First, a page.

I saw this set of Marvel characters morphing into their movie counterparts in my social media feed. If you use Tumblr long enough, you’ll recognize when something comes from a photoset (a grid of images in different configurations, which are captioned and/or animated) even after they get screencapped and land elsewhere, like Twitter, or Imgur, 9gag, or Pinterest.
- I could finally make out the credit watermark on the Imgur post,
- and an actual article on Google linked to the original,
- and said Tumblr-er hadn’t switched usernames.
I found more sets by going into her “my stuff” tag: Avengers, Thor, Guardians of the Galaxy, Winter Soldier, Spider-Man, even Watchmen, and so on. (Not enough notes on those ones, so go like and reblog.)
This was one of the quicker reverse-searches. Most of the time, people are content being entertained by unattributed content.
When sources disappear
A recent disturbing phenomenon is editing & reposting videos with large blocks of text at the top & bottom: text that summarizes, meme-ifies, or makes them as viral as possible. They aren’t the creators of those videos, and zero mention of the source can be found. (I don’t really see this happening elsewhere, so I’m blaming the desperation to get eyeballs on Facebook.)
I love the Web, but reposting without attempt to credit the original is frustrating. We’re using a platform that is connected by links, but people can no longer be bothered to keep the chain going, for selfish or lazy reasons.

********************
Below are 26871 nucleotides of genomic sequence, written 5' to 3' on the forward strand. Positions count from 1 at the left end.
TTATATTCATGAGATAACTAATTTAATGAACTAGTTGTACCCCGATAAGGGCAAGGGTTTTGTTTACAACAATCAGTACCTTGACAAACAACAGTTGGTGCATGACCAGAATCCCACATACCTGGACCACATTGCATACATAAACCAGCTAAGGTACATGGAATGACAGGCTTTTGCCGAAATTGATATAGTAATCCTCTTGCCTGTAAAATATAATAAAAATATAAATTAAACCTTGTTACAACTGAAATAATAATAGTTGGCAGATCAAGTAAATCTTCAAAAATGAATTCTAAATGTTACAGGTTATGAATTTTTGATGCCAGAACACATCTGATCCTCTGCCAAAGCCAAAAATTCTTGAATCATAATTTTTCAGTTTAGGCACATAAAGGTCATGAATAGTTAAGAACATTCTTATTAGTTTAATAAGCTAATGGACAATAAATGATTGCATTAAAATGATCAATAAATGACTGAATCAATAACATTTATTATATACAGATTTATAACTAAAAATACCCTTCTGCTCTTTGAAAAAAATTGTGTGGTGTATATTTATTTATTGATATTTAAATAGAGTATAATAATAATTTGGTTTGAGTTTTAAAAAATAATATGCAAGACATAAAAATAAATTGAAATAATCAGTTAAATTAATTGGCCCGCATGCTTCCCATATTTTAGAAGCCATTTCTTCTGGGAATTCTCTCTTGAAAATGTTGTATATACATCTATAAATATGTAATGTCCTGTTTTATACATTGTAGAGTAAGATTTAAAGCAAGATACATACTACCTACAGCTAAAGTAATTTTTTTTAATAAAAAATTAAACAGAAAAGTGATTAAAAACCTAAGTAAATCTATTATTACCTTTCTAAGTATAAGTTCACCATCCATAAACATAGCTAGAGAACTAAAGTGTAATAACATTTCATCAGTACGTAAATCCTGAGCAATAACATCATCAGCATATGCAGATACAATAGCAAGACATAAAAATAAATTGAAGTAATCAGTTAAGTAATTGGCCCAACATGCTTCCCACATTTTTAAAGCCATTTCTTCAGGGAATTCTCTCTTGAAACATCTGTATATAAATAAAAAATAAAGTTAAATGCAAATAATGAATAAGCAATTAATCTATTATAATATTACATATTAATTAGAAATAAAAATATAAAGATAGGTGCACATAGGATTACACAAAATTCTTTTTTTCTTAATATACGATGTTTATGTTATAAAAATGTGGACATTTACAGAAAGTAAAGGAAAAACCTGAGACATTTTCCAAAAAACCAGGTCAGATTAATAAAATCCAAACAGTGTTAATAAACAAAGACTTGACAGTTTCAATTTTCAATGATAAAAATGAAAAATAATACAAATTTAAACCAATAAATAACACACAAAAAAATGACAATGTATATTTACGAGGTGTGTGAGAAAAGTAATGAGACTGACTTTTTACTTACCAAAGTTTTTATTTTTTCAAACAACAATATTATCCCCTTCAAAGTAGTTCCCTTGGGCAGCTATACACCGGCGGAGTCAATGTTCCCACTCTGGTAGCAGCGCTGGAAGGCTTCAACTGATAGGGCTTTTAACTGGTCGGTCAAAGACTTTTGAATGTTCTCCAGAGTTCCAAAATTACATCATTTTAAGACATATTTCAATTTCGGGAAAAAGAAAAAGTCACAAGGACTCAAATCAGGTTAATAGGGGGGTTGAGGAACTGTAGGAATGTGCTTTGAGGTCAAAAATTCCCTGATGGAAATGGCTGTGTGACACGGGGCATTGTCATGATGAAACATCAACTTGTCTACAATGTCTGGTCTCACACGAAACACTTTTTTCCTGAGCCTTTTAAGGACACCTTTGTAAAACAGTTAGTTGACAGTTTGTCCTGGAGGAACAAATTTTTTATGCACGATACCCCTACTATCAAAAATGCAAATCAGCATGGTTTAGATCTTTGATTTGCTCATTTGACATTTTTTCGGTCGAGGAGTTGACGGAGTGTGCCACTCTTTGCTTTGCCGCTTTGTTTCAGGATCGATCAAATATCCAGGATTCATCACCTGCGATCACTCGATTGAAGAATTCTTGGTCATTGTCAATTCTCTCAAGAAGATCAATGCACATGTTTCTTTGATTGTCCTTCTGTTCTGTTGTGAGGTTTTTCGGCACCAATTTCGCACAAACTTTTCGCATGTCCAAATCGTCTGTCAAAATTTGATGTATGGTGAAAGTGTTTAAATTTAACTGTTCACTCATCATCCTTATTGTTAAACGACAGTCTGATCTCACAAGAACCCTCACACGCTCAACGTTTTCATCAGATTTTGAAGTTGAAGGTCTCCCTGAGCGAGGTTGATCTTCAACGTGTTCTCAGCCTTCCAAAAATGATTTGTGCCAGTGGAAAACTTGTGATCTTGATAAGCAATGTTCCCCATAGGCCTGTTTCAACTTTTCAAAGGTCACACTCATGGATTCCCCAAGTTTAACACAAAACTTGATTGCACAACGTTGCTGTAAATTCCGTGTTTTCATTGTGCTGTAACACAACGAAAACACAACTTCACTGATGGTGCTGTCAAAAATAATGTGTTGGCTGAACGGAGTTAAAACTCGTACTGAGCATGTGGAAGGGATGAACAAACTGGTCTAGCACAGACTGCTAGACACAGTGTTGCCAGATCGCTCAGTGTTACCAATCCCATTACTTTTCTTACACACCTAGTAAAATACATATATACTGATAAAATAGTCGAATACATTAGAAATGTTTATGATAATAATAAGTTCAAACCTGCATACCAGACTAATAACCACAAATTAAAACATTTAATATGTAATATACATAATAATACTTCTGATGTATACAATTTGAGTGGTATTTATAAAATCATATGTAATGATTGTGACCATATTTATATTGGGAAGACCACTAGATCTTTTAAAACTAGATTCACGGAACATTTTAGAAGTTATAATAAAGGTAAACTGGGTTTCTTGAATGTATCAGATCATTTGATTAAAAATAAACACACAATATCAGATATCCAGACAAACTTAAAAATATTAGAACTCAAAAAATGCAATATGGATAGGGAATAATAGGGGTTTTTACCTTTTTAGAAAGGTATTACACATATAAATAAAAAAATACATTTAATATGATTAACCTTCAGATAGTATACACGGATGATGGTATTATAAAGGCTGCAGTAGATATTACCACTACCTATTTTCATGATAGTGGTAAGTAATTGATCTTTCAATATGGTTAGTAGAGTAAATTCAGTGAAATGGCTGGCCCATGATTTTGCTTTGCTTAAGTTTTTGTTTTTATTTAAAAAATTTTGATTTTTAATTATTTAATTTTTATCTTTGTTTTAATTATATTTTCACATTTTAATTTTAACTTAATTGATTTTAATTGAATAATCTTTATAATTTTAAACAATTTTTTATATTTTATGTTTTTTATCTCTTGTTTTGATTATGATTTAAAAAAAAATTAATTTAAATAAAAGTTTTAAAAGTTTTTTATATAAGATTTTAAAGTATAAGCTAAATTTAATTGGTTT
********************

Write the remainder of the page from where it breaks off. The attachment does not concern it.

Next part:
Even the upcoming MacOS Sierra will bake in a Siri feature to insert images in your document instantly, with copyright & intellectual property as an afterthought.
Compare this to the culture of reblogging on Tumblr, where popular text posts start to get even funnier responses, and their entertainment value snowballs with when someone adds a comment to the reblog. Context & attribution remain intact. (Of course, they eventually become memes screencapped and reposted elsewhere, without links to the original blogs.)
Compare this to Flickr photo pages, which indicate the usage rights of any given photo, whether it’s “all rights reserved” or can be reused under specific conditions according to Creative Commons.
Does giving credit still matter if it’s “just” a viral video, or “just” a derpy text post, or “just” a derivative fanwork?
Yes. Credit them because they put time and effort to create something, create for something they’re enthusiastic about.
The least I can do is go to the source and point directly to that, so more people can find out who made it.
The Web is made of links. Use ‘em.
First published on Medium.